It's the bottom of the 10th inning. The local lads have the winning run in scoring position and the team's third catcher in the on-deck circle. The team has two hobbled catchers on the bench who can hit a little. The manager is pacing. He wants to pinch hit for the journeyman catcher with 24 games of major league experience in his 11 years of professional baseball. But what if the pinch hitter gets hurt? In that worst-case scenario, the only option is to play the franchise player who's nursing a bad hammy and risk a more serious injury.
He decides to risk it. And in that at bat, on a 3-2 count, after several foul balls, the pinch hitter crumples to the ground. The finger he had dislocated and likely fractured months ago finally blew apart. No tape would hold it together. So the manager has no choice but to put the hobbled franchise catcher in to finish the at bat and catch the top of the next inning.
Of course, the team is the Twins, the manager is Ron Gardenhire, the journeyman is Chris Hientz, the catcher who had played for months with a broken finger is Mike Redmond. And the franchise catcher is Joe Mauer. And this is not just a Mighty Casey fictional story. This really happened. The question is, how can something like this happen?
In particular, how can a team carry two catchers who should be on the disabled list and a third with almost no major league experience? How could a team carry this complement of catchers in September, after rosters expand, when the best catcher at AAA--Jose Morales--is available for a call-up?
Perhaps the AAA team still needs him. Nope, the minor league season ended the day before.
Perhaps there is no room on the 40-man roster. Nope, there is a spot available.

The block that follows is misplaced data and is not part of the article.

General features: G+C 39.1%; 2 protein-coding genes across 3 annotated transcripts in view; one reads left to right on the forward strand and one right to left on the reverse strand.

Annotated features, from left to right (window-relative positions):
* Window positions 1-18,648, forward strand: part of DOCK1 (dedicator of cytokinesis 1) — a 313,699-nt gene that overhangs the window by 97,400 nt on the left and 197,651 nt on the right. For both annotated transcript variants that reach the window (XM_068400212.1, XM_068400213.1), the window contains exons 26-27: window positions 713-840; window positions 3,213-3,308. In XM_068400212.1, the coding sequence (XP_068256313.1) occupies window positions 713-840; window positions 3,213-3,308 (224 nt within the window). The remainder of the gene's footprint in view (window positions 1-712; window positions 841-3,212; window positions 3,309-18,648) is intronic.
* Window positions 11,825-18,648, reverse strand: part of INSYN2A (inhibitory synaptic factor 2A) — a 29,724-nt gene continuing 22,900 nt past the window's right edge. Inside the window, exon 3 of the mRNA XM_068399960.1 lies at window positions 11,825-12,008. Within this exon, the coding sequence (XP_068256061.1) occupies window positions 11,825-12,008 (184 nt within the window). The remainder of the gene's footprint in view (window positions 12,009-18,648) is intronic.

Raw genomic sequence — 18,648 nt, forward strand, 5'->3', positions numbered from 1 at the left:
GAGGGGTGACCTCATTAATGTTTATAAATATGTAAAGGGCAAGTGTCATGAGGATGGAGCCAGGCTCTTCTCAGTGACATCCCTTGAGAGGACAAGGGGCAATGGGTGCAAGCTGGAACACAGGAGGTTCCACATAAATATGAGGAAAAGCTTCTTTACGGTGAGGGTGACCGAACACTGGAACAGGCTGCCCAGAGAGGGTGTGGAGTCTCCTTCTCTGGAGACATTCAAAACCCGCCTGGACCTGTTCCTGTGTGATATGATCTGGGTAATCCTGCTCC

Perhaps Morales is worn out or injured. Nope, at least he's much fresher and healthier than Redmond or Mauer.
Perhaps the team wants to save an option on him. Nope, September call-ups don't count against option years.
Perhaps the team wanted to save that spot for another player. Not likely. The Twins must protect Morales because he will be taken in the Rule V draft if the Twins fail to protect him this offseason. It would be a bigger loss than Rob Bowen, or Chad Moeller, or Damian Miller, or Javy Valentine, or any number of young catchers who got away, forcing the Twins to sign the likes of Chris Heintz. So they might as well protect him now.
Perhaps the cost--$67,000 plus one month of service time--is too great, and the team would rather risk serious injury to its starting and back-up catcher than pay it. That seems absurd. No team would do that, right?
You be the judge. If you can give me a better answer as to why Jose Morales was not available to catch in the 10th inning on Tuesday, September 4 at the Metrodome, my mind will be more at ease. Because I don't want to believe that this organization would risk losing its franchise player to a serious injury over $67,000.